You simply cannot see the entire sky at once, nor can you photograph it in one shot with a standard lens. Most full-sky photographs, including the one you note, are panoramas made up of several images stitched together. Each individual image captures only a portion of the sky (and landscape), and in each single shot, the Milky Way does appear straight. But when these images are stitched together, the photographer must introduce distortion to turn them into a single square or rectangular photo. This is because the final photo is a flat projection of a curved sphere, which introduces distortion that ultimately makes the Milky Way appear curved in order to make the horizon appear flat.
Alternatively, some images are taken with a fisheye lens, which itself produces distortion in order to image an extremely wide field in one shot.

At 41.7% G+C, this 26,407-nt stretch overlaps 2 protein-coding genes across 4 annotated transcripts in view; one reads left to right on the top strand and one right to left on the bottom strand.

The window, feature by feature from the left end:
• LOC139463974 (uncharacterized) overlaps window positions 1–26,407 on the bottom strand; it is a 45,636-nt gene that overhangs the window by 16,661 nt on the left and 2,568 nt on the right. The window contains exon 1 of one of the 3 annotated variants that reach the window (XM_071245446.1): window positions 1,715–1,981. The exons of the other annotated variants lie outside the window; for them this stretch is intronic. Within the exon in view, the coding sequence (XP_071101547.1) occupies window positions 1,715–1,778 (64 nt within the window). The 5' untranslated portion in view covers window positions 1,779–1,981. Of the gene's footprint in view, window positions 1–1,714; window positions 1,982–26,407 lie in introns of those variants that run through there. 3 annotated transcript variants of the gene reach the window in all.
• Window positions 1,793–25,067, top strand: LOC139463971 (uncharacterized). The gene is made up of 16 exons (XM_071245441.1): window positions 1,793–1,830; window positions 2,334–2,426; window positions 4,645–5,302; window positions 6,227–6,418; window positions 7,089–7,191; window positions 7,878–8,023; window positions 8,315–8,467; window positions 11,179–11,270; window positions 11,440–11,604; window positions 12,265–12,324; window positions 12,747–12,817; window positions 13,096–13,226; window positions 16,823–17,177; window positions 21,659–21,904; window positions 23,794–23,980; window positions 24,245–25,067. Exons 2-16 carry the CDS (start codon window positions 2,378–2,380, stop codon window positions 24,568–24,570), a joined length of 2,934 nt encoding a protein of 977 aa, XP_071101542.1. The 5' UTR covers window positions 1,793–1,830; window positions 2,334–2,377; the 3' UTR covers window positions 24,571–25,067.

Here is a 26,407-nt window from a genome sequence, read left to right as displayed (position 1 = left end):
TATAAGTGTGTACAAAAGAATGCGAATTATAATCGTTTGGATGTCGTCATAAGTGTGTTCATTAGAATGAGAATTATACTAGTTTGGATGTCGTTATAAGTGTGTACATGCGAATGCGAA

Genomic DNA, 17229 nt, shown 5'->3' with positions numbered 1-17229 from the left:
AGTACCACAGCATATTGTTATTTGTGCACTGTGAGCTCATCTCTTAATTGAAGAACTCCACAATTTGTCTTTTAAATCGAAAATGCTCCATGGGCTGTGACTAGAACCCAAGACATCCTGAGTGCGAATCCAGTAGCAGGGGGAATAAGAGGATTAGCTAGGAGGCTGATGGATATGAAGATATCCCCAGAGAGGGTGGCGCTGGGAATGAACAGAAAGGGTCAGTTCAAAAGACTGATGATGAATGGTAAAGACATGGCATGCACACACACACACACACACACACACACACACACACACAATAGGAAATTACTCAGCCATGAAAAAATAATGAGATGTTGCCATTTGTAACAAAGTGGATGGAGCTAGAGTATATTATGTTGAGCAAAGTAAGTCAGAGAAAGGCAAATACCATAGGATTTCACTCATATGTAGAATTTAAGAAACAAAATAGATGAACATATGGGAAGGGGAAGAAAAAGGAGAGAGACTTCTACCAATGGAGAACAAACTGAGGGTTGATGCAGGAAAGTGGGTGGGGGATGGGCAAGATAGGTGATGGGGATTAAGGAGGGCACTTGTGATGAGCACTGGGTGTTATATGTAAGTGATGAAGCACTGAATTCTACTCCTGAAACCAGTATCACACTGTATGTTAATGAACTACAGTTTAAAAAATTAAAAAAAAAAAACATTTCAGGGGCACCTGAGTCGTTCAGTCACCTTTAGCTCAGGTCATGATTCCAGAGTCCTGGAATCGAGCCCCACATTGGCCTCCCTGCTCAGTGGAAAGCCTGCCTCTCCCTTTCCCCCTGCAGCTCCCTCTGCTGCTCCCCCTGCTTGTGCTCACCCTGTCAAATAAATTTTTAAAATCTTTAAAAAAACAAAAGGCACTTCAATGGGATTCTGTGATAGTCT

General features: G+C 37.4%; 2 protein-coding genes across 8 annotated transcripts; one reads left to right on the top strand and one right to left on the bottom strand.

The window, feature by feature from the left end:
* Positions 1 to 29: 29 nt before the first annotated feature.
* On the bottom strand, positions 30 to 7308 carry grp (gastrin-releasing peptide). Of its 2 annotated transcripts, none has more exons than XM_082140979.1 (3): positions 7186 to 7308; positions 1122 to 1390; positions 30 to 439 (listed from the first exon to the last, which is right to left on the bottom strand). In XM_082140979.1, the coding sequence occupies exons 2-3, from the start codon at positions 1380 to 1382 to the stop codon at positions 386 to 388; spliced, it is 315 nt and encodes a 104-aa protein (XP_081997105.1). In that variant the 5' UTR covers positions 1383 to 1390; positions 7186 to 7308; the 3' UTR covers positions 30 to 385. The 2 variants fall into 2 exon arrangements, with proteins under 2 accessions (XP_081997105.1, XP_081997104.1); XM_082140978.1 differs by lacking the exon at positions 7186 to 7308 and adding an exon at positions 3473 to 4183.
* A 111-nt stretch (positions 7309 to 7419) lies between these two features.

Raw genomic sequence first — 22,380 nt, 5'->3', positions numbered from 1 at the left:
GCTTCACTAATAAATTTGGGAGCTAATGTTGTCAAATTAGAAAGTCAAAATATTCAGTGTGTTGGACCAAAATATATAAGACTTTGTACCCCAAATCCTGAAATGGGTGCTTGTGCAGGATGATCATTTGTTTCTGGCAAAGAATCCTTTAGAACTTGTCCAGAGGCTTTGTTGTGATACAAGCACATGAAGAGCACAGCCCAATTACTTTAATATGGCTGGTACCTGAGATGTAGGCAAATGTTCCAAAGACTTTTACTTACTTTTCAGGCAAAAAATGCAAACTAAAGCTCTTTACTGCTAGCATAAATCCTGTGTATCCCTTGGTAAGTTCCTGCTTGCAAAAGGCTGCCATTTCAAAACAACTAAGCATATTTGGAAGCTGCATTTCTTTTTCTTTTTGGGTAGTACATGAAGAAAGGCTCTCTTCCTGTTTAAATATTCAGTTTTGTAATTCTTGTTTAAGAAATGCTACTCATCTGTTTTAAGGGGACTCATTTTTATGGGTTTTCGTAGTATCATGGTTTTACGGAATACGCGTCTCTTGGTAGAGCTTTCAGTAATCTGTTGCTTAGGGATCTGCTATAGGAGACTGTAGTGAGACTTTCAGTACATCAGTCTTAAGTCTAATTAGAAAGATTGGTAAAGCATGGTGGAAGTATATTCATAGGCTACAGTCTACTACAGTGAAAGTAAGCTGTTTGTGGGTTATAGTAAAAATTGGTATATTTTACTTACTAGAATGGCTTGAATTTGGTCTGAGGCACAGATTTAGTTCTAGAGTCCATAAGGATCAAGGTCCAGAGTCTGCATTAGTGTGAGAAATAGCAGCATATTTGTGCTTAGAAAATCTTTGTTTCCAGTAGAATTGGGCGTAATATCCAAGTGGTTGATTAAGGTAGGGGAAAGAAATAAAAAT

There is one caveat: The Milky Way appears straightest when it is most directly overhead. Astronomy senior editor Rich Talcott points out, “The plane of the Milky Way projects as a great circle onto the celestial sphere (as does the ecliptic, which we are also in). So both the Milky Way and the ecliptic appear as large circles in the sky (which, if they happen to pass overhead, will appear as straight lines). But if the circles reach a peak altitude of only, say, 30°, they’re going to look like arcs to the naked eye.”